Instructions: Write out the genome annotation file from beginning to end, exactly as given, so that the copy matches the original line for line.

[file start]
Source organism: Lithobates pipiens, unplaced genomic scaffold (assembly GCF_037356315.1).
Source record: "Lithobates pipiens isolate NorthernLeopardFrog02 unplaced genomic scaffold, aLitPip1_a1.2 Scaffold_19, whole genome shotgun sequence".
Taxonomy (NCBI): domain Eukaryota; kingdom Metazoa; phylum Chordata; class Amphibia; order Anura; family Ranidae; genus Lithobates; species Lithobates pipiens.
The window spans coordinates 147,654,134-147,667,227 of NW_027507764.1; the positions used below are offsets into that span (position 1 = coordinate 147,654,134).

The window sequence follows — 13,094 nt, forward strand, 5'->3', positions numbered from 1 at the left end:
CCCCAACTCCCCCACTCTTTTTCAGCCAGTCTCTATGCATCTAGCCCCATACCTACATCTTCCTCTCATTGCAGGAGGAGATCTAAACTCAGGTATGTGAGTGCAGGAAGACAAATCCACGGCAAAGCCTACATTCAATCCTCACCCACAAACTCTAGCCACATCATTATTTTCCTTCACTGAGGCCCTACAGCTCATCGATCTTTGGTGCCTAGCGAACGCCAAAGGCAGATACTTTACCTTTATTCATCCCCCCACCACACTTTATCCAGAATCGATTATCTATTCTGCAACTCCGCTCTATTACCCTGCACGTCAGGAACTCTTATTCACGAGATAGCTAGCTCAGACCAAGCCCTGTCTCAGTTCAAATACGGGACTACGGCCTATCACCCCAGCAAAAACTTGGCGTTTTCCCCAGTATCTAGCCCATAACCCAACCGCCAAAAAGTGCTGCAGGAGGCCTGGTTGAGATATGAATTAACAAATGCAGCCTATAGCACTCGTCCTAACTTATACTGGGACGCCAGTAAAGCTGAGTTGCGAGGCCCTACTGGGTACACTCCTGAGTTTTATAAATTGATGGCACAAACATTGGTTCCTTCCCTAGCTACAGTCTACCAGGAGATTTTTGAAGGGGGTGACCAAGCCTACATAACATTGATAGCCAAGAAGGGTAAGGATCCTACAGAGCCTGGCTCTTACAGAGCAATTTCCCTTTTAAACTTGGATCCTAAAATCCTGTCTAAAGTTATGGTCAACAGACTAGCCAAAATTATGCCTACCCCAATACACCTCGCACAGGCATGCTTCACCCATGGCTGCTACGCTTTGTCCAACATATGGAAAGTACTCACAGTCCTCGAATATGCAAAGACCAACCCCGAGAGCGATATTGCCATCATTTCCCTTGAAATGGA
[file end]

Source organism: Lithobates pipiens, unplaced genomic scaffold (assembly GCF_037356315.1).
Source record: "Lithobates pipiens isolate NorthernLeopardFrog02 unplaced genomic scaffold, aLitPip1_a1.2 Scaffold_19, whole genome shotgun sequence".
Taxonomy (NCBI): domain Eukaryota; kingdom Metazoa; phylum Chordata; class Amphibia; order Anura; family Ranidae; genus Lithobates; species Lithobates pipiens.
The window spans coordinates 147,654,134-147,667,227 of NW_027507764.1; the positions used below are offsets into that span (position 1 = coordinate 147,654,134).

The window sequence follows — 13,094 nt, forward strand, 5'->3', positions numbered from 1 at the left end:
CCCCAACTCCCCCACTCTTTTTCAGCCAGTCTCTATGCATCTAGCCCCATACCTACATCTTCCTCTCATTGCAGGAGGAGATCTAAACTCAGGTATGTGAGTGCAGGAAGACAAATCCACGGCAAAGCCTACATTCAATCCTCACCCACAAACTCTAGCCACATCATTATTTTCCTTCACTGAGGCCCTACAGCTCATCGATCTTTGGTGCCTAGCGAACGCCAAAGGCAGATACTTTACCTTTATTCATCCCCCCACCACACTTTATCCAGAATCGATTATCTATTCTGCAACTCCGCTCTATTACCCTGCACGTCAGGAACTCTTATTCACGAGATAGCTAGCTCAGACCAAGCCCTGTCTCAGTTCAAATACGGGACTACGGCCTATCACCCCAGCAAAAACTTGGCGTTTTCCCCAGTATCTAGCCCATAACCCAACCGCCAAAAAGTGCTGCAGGAGGCCTGGTTGAGATATGAATTAACAAATGCAGCCTATAGCACTCGTCCTAACTTATACTGGGACGCCAGTAAAGCTGAGTTGCGAGGCCCTACTGGGTACACTCCTGAGTTTTATAAATTGATGGCACAAACATTGGTTCCTTCCCTAGCTACAGTCTACCAGGAGATTTTTGAAGGGGGTGACCAAGCCTACATAACATTGATAGCCAAGAAGGGTAAGGATCCTACAGAGCCTGGCTCTTACAGAGCAATTTCCCTTTTAAACTTGGATCCTAAAATCCTGTCTAAAGTTATGGTCAACAGACTAGCCAAAATTATGCCTACCCCAATACACCTCGCACAGGCATGCTTCACCCATGGCTGCTACGCTTTGTCCAACATATGGAAAGTACTCACAGTCCTCGAATATGCAAAGACCAACCCCGAGAGCGATATTGCCATCATTTCCCTTGAAATGGA